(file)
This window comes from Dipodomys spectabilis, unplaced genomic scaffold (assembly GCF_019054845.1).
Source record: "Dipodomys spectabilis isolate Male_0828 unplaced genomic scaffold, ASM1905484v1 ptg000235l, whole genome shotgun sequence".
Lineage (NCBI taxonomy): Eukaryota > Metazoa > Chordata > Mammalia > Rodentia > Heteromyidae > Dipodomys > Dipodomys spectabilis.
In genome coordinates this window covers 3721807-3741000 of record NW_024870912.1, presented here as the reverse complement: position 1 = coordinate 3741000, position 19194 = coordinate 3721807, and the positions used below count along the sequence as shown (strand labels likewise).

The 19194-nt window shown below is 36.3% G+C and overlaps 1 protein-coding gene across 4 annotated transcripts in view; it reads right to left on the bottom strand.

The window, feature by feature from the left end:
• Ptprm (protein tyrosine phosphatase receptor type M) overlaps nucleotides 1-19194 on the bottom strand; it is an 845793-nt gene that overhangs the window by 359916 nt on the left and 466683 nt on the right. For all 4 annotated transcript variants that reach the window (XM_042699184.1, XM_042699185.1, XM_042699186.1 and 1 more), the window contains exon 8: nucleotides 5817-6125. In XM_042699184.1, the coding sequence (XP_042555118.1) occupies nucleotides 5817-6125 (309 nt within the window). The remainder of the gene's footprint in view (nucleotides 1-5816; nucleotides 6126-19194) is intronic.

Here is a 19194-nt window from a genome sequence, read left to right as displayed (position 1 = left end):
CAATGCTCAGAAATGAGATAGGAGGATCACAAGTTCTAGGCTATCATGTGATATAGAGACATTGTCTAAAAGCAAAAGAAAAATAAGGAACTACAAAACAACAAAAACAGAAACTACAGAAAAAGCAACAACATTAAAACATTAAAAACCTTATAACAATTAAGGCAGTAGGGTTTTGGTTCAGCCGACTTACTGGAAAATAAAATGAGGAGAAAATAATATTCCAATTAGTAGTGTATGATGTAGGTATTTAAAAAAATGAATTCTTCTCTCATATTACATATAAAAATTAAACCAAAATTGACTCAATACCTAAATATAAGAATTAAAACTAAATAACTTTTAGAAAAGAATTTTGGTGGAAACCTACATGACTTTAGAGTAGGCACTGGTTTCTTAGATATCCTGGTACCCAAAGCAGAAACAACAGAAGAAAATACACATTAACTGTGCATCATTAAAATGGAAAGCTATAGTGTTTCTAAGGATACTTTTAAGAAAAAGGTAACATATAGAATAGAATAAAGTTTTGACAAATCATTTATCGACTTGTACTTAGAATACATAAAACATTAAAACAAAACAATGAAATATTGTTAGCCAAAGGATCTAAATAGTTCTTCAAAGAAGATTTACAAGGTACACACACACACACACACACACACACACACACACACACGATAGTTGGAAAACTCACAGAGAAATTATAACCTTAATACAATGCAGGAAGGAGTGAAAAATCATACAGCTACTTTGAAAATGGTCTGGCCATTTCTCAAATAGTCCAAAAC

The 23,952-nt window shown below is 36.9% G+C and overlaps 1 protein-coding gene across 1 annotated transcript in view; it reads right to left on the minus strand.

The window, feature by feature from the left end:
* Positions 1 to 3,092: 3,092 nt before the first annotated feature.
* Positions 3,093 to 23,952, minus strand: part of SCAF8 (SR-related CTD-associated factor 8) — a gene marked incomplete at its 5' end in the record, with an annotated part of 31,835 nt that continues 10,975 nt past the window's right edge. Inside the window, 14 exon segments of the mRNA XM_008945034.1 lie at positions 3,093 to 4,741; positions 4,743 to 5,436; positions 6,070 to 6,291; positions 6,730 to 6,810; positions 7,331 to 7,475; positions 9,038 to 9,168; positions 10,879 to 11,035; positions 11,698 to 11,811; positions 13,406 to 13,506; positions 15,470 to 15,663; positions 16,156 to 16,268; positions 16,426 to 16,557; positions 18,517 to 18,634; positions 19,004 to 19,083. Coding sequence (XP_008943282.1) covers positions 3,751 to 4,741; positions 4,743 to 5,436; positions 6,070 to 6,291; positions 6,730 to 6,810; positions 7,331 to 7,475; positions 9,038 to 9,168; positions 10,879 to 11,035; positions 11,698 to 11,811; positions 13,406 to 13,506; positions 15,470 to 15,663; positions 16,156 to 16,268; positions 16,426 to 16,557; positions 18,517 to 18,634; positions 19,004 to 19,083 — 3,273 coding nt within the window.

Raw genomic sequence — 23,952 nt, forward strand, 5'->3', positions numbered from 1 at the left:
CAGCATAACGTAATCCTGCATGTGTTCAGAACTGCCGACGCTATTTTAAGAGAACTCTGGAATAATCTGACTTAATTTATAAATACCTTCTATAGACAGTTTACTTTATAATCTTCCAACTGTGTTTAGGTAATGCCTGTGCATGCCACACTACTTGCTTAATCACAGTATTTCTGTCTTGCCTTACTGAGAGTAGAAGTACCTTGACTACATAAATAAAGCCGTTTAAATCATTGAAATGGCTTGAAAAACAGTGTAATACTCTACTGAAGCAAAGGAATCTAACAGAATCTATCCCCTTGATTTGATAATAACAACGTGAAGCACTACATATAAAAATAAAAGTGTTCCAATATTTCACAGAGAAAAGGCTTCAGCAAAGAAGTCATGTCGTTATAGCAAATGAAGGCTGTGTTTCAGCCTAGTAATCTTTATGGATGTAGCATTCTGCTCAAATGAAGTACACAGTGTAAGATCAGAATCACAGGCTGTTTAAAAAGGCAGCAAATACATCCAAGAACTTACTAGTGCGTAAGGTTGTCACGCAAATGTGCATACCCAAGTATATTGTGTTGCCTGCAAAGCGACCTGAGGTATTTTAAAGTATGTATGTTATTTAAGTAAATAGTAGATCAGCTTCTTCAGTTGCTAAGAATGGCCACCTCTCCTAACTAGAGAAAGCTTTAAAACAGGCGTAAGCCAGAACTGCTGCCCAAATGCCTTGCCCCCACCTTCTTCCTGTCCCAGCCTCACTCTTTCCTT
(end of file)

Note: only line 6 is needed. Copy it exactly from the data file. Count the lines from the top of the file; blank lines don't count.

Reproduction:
The window, feature by feature from the left end: